AWS Penetration Testing: A Brief Guide For Beginners

Penetration testing (or pentesting, for short) on the AWS cloud is unique, bringing its own set of security factors. While some vulnerabilities are mitigated through Amazon security measures, the complexity of these services leaves many companies exposed.


Traditional security infrastructure and AWS clouds differ in various ways. From setup and configuration to identity and user permissions, the technology stacks could not be more distinct.

The most noticeable difference is the ownership of the systems, meaning Amazon requires formal permission for penetration testing, carried out on approved dates. The purpose of this policy is since the testing is affecting
Amazon-owned infrastructure, the attacks of ‘ethical hacking’ would violate acceptable use policies (and may provoke incident response actions by the AWS team).

By making these testing windows clear, we ensure both a thorough and safe security assessment.

Also distinct is the architecture of Amazon Web Services and its set of powerful API’s. Deeply integrated into the AWS ecosystem, our security engineers test for a range of AWS-specific tests.


• Analyze permissions for privilege escalation paths (through services like Lambda, EC2, etc.)
• Checking for misconfigured roles, attempting to access them
• Establish persistence through backdoor users/roles

• Enumerating Instances, Security Groups and AMIs to stage EC2 attacks
• Abusing Simple Systems Manager for remote access to instances
• Analyzing EC2 User Data for secrets or system credentials
• Identifying routes between VPCs for lateral movement and escalation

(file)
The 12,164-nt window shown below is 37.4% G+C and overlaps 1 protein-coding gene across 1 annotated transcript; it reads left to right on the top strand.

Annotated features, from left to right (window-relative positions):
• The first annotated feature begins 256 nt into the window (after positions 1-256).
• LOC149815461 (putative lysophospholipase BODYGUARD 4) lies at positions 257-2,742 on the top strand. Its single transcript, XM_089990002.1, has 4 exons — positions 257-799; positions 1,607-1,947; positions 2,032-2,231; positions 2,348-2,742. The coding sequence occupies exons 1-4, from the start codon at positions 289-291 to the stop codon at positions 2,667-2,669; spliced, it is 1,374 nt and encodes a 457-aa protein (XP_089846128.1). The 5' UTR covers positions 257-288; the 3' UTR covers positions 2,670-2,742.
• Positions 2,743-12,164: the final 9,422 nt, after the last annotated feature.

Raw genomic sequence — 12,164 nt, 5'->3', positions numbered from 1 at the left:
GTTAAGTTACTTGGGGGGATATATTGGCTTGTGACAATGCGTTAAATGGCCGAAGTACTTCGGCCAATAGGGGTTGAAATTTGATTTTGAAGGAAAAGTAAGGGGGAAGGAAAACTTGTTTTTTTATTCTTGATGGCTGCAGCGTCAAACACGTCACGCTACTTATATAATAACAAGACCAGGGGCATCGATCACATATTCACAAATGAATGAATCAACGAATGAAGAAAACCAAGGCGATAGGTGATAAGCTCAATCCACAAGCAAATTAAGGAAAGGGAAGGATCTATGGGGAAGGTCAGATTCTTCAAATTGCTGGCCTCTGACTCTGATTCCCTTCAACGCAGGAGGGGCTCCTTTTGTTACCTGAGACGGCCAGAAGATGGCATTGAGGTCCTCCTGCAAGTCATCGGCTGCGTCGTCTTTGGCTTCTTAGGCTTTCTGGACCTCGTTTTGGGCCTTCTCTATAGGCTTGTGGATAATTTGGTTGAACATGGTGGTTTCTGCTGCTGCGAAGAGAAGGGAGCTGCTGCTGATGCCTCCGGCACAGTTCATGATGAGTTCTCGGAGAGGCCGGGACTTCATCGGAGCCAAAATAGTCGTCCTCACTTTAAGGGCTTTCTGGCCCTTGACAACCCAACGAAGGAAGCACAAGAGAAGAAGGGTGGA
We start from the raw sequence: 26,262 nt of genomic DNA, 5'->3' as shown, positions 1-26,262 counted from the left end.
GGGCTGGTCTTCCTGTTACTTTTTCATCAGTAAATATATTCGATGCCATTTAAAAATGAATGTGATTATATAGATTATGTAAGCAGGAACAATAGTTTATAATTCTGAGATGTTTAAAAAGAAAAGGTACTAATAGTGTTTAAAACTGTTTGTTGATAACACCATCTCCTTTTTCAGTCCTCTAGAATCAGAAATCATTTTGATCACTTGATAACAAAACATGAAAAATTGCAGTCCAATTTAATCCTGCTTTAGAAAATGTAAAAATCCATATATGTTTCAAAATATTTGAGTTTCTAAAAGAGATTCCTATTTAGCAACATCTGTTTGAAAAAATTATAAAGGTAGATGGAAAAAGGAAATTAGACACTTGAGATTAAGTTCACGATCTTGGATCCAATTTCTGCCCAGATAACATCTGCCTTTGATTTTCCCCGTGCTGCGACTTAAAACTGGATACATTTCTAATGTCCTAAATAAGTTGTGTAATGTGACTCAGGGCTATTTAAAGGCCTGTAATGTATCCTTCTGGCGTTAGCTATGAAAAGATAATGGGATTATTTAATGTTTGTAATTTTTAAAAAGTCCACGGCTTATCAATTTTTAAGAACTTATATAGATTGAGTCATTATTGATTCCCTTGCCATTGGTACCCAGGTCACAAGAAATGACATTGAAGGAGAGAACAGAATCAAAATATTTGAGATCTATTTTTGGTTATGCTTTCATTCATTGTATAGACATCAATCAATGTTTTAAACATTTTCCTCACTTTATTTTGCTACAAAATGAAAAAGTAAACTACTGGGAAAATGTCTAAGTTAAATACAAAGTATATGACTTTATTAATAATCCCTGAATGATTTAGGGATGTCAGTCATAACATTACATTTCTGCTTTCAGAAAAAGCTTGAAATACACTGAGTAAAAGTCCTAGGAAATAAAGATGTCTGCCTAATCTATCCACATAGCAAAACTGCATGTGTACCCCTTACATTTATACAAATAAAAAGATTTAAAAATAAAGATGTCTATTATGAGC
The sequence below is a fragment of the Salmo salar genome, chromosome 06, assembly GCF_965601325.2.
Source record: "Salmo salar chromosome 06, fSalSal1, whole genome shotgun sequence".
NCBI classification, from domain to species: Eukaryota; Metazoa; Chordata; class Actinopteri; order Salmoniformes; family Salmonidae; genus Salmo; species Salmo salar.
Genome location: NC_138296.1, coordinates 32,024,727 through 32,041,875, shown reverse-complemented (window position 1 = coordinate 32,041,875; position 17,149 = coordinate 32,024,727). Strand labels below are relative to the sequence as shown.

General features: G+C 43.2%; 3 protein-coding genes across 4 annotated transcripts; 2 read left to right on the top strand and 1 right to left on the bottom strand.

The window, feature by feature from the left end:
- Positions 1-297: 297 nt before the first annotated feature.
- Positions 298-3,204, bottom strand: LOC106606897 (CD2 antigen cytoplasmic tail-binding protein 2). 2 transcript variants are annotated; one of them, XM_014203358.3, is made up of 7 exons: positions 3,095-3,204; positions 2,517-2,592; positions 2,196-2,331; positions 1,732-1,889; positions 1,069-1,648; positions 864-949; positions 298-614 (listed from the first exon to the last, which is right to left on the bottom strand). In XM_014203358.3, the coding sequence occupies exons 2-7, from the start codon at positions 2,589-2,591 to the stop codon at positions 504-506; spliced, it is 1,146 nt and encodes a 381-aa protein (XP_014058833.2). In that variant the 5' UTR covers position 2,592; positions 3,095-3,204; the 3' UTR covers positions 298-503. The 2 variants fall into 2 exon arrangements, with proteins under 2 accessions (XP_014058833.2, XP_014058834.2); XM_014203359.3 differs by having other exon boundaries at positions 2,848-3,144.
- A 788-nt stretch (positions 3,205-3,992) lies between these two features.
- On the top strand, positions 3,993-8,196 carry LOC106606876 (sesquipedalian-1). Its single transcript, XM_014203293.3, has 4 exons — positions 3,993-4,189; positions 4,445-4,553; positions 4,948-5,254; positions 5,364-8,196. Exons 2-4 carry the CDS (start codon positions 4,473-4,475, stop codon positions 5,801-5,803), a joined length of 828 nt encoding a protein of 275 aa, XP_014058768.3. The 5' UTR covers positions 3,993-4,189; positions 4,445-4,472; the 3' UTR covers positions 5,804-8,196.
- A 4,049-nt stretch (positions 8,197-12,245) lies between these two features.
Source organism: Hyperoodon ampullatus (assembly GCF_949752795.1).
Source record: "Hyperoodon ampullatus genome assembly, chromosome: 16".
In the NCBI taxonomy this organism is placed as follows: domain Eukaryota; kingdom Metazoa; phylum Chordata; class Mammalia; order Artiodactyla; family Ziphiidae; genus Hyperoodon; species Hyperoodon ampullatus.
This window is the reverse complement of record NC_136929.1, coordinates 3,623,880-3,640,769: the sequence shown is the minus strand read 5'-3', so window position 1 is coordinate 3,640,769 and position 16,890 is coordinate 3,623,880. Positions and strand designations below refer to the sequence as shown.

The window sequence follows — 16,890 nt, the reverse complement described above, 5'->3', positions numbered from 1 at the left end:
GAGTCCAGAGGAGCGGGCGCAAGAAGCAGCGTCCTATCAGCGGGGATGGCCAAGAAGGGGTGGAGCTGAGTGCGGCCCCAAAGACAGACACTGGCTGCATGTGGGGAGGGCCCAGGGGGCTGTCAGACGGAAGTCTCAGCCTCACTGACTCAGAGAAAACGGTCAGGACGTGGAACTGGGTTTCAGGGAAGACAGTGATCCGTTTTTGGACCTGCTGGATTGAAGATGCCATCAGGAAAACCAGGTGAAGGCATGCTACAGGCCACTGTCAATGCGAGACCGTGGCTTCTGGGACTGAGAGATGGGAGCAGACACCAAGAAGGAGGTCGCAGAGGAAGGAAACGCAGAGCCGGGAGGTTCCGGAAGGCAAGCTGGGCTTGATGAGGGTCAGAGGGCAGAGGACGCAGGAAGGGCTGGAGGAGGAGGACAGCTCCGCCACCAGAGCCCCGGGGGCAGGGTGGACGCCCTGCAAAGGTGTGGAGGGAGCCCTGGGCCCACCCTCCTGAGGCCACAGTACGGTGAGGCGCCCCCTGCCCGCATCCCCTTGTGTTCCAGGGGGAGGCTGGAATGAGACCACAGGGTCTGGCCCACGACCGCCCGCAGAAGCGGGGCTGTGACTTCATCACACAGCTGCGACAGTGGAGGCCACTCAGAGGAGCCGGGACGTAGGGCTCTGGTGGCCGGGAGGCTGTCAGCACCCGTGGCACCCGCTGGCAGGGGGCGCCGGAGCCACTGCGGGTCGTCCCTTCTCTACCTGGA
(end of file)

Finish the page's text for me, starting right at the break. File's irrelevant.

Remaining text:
• Check for misconfigured buckets (unauthenticated)
• Once authenticated, check access to S3 buckets for sensitive files and data
• Leverage existing S3 buckets to exfil data or stage further attacks Lambda
• Analyze code and configuration for sensitive information disclosure
• Privilege Escalation through Lambda IAM Roles and SDK’s
• Data exfiltration through modification of data-processing functions
• Create new Lambda functions for alerting attackers to blue team activities (such as removal of previous AWS backdoors)

• Modifying/evading Security Group rules to access RDS databases
• Bypassing RDS authentication through copy of backups and RDS password change
• Exfiltration of RDS data through cross-account C2 channel

CloudTrail / GuardDuty
• Various methods of trying to evade detection, cover tracks, and generally stay
under the radar
• Downloading logs to get a better idea of common activity in the environment
and creating a lay of the land

AWS Assessment Techniques

  • Probe IAM Permissions for exploitable misconfigurations
  • Enumerate EC2 ‘User Data’ for credentials
  • Abuse EC2 Systems Manager for remote access to instances
  • Escalate AWS privileges through IAM misconfigurations
  • Backdoor Lambda functions for environment persistence
  • Evade CloudTrail / GuardDuty through various techniques